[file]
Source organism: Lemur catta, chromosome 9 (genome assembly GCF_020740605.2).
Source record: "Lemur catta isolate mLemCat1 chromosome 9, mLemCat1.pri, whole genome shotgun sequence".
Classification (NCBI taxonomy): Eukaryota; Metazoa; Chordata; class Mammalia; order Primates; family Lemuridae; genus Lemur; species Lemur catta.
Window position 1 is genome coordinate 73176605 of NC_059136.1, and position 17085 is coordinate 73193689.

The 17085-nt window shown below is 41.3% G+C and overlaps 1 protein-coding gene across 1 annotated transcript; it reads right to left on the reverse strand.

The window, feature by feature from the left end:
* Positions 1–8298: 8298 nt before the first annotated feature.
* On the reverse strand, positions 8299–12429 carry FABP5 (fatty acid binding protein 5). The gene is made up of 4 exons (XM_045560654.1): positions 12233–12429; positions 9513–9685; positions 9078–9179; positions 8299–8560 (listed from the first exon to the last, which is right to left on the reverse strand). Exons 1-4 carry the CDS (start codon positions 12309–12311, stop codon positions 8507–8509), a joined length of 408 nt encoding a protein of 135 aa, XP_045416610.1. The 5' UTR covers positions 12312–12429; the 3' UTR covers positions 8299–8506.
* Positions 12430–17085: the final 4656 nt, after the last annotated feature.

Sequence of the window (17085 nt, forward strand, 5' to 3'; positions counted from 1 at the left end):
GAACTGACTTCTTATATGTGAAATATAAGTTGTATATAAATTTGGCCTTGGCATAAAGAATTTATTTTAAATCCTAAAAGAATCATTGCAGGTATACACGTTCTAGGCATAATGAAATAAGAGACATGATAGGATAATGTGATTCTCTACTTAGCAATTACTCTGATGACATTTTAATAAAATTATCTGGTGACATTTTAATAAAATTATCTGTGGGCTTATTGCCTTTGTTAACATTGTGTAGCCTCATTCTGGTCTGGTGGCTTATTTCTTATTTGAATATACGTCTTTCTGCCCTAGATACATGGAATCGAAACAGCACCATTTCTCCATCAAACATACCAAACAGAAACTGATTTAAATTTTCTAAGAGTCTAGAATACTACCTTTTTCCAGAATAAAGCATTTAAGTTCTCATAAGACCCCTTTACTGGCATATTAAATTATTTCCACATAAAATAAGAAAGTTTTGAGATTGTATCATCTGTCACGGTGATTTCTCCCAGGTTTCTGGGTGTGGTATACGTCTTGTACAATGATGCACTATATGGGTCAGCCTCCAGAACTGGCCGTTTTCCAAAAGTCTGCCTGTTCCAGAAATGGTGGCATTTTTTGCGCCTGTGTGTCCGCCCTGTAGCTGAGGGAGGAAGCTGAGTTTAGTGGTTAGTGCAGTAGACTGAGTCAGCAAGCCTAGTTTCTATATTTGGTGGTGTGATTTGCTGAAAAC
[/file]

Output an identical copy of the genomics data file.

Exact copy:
Source organism: Lemur catta, chromosome 9 (genome assembly GCF_020740605.2).
Source record: "Lemur catta isolate mLemCat1 chromosome 9, mLemCat1.pri, whole genome shotgun sequence".
Classification (NCBI taxonomy): Eukaryota; Metazoa; Chordata; class Mammalia; order Primates; family Lemuridae; genus Lemur; species Lemur catta.
Window position 1 is genome coordinate 73176605 of NC_059136.1, and position 17085 is coordinate 73193689.

The 17085-nt window shown below is 41.3% G+C and overlaps 1 protein-coding gene across 1 annotated transcript; it reads right to left on the reverse strand.

The window, feature by feature from the left end:
* Positions 1–8298: 8298 nt before the first annotated feature.
* On the reverse strand, positions 8299–12429 carry FABP5 (fatty acid binding protein 5). The gene is made up of 4 exons (XM_045560654.1): positions 12233–12429; positions 9513–9685; positions 9078–9179; positions 8299–8560 (listed from the first exon to the last, which is right to left on the reverse strand). Exons 1-4 carry the CDS (start codon positions 12309–12311, stop codon positions 8507–8509), a joined length of 408 nt encoding a protein of 135 aa, XP_045416610.1. The 5' UTR covers positions 12312–12429; the 3' UTR covers positions 8299–8506.
* Positions 12430–17085: the final 4656 nt, after the last annotated feature.

Sequence of the window (17085 nt, forward strand, 5' to 3'; positions counted from 1 at the left end):
GAACTGACTTCTTATATGTGAAATATAAGTTGTATATAAATTTGGCCTTGGCATAAAGAATTTATTTTAAATCCTAAAAGAATCATTGCAGGTATACACGTTCTAGGCATAATGAAATAAGAGACATGATAGGATAATGTGATTCTCTACTTAGCAATTACTCTGATGACATTTTAATAAAATTATCTGGTGACATTTTAATAAAATTATCTGTGGGCTTATTGCCTTTGTTAACATTGTGTAGCCTCATTCTGGTCTGGTGGCTTATTTCTTATTTGAATATACGTCTTTCTGCCCTAGATACATGGAATCGAAACAGCACCATTTCTCCATCAAACATACCAAACAGAAACTGATTTAAATTTTCTAAGAGTCTAGAATACTACCTTTTTCCAGAATAAAGCATTTAAGTTCTCATAAGACCCCTTTACTGGCATATTAAATTATTTCCACATAAAATAAGAAAGTTTTGAGATTGTATCATCTGTCACGGTGATTTCTCCCAGGTTTCTGGGTGTGGTATACGTCTTGTACAATGATGCACTATATGGGTCAGCCTCCAGAACTGGCCGTTTTCCAAAAGTCTGCCTGTTCCAGAAATGGTGGCATTTTTTGCGCCTGTGTGTCCGCCCTGTAGCTGAGGGAGGAAGCTGAGTTTAGTGGTTAGTGCAGTAGACTGAGTCAGCAAGCCTAGTTTCTATATTTGGTGGTGTGATTTGCTGAAAAC